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U.S. Treasury Secretary Steven Mnuchin weighed in on how he may work to rescue the energy industry hammered by the fallout from the coronavirus, which may include the government taking stakes in certain companies.
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“The President has asked me to work with the Secretary of Energy and we’re looking at a whole of bunch of alternatives it would be premature to comment on any one of them," said Mnuchin on Friday. "You can assume that is one of the alternatives but there's many of them" he added in a response to a reporter's question at the White House.
After oil prices turned negative for the first time in history, Mnuchin earlier this week, acknowledged the severity of the market turn which amounted to the worst week for crude prices ever with a drop of over 32 percent to the $16 per barrel level.
“Obviously it’s a pretty extraordinary situation where you see the front month of oil futures trade negative," he said while also disclosing he had been tasked with coming up with ideas to revive the ailing oil and gas industry.
“The president is determined, we want to maintain our energy independence and the president has asked me to look at all of our options and we’re doing that,” he said earlier this week.
Mnuchin, who is already dealing with providing U.S. small businesses with cash lifelines and ensuring that the airline industry has enough liquidity until demand can resume, may have a more difficult time-saving America's energy industry, say experts who expect a rash of bankruptcies among the smaller energy producers, especially in the shale space.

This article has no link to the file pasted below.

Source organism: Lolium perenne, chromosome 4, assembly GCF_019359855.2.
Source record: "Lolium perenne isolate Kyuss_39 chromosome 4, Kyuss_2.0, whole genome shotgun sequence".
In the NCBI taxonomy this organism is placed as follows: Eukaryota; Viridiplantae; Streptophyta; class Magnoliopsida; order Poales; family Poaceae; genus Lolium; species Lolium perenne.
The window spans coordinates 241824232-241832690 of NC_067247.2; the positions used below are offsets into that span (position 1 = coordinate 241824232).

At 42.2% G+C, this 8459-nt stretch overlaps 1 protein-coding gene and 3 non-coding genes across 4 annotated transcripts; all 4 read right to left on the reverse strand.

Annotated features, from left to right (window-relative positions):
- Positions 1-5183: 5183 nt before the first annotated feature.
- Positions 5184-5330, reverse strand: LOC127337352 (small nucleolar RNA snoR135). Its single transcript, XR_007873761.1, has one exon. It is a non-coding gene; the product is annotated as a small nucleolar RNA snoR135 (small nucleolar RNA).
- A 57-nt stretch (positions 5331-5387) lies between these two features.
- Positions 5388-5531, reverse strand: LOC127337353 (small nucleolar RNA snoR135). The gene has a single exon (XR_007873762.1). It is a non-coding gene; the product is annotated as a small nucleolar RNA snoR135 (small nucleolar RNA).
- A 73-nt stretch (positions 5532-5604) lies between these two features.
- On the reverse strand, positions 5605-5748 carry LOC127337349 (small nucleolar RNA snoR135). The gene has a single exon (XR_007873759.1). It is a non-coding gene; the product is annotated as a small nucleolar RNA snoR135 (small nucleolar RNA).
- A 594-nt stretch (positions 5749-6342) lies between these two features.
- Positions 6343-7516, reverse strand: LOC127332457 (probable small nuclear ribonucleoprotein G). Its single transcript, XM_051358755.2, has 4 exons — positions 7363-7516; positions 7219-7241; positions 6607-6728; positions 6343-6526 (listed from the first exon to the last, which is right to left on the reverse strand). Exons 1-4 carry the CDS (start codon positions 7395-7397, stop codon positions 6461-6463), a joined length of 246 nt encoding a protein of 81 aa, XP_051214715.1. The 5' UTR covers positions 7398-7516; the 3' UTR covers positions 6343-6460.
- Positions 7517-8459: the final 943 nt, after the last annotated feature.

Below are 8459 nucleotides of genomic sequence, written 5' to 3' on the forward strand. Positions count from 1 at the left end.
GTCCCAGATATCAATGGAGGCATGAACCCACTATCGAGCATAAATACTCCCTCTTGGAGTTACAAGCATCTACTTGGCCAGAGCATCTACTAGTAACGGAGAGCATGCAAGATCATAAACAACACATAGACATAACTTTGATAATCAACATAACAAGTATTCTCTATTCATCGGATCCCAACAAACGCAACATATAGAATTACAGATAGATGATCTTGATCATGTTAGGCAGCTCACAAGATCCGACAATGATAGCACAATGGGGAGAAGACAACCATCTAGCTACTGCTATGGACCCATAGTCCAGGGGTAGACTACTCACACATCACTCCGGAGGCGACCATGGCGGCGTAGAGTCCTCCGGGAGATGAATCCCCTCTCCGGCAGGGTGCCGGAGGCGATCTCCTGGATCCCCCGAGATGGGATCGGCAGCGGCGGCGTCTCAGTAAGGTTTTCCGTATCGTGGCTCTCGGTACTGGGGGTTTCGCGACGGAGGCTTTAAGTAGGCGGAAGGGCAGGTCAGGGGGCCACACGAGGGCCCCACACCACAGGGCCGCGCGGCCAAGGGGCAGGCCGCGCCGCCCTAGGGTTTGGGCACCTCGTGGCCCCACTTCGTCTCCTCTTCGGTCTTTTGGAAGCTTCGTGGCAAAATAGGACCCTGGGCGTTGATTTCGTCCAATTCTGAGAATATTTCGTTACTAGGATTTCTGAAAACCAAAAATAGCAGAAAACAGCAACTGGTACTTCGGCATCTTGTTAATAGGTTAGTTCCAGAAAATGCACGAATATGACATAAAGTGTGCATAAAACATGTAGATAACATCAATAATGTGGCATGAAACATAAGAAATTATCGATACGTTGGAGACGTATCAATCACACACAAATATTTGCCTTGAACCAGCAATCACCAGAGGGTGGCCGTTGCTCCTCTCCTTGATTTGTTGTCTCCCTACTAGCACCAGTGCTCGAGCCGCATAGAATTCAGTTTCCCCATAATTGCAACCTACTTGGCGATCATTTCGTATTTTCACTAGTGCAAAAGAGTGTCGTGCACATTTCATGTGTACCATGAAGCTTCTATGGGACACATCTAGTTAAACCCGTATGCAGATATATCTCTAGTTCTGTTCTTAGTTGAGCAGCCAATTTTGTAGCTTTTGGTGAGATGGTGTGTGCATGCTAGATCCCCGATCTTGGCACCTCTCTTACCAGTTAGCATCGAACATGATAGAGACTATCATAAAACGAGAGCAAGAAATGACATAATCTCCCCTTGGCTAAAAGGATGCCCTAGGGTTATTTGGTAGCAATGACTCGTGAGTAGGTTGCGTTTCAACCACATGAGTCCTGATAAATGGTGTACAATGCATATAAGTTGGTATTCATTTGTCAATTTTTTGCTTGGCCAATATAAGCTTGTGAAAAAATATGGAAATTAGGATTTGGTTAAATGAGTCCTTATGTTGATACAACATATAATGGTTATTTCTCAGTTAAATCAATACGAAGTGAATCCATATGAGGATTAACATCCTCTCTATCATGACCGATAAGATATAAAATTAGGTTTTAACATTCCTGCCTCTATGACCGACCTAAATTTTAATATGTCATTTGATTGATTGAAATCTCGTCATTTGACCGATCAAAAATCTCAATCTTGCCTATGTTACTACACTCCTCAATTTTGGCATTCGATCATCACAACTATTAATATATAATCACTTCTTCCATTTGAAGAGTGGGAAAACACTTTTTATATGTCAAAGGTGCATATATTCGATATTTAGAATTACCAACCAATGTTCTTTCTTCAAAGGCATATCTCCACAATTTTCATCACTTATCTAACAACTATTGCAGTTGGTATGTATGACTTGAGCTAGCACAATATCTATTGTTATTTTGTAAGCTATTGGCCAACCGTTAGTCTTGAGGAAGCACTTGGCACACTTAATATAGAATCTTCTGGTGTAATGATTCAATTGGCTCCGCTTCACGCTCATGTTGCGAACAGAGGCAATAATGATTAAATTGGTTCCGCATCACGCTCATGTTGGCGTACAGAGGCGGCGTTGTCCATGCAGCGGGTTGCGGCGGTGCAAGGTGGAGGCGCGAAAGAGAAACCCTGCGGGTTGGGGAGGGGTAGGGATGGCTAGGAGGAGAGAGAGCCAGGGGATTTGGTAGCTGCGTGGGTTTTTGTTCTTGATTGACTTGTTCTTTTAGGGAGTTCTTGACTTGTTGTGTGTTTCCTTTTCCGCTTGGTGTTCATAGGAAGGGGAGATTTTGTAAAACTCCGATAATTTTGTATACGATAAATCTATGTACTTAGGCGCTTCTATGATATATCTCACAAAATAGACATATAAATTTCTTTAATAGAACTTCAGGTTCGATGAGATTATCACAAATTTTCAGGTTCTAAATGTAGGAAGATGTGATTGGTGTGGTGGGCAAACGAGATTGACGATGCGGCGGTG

The Oklahoma City-based Continental, which was founded by oil tycoon Harold Hamm and is the largest leaseholder and one of the largest producers in the Bakken shale field, ceased all drilling and shut-in most of its wells in the field, Reuters reported on Friday, citing three people familiar with the matter.
Earlier this year, Continental said it would suspend paying its quarterly dividend because of the weakened demand and lower oil prices spurred by the impact of the coronavirus. Last month the company announced a slash in capital spending by 55% in 2020 compared to its 2019 levels.
This week, Hamm, asked the Commodity Futures Trading Commission, the U.S. regulator for the derivatives market, to investigate possible market manipulation. The CFTC told FOX Business, in a statement, those allegations were likely unfounded and pointed to the oversupply of crude.
“The CFTC is surveilling these markets with a fine-toothed comb on a daily basis and we increased that monitoring after we first began seeing volatility nearly two months ago. This appears to be a fundamental supply and demand issue, but we’re continuing to closely examine it so we understand all of the particulars," said a CFTC spokesperson.
The world is awash with oil so much so storage may run out by next month, Stephen Schork of The Schork Report told FOX Business.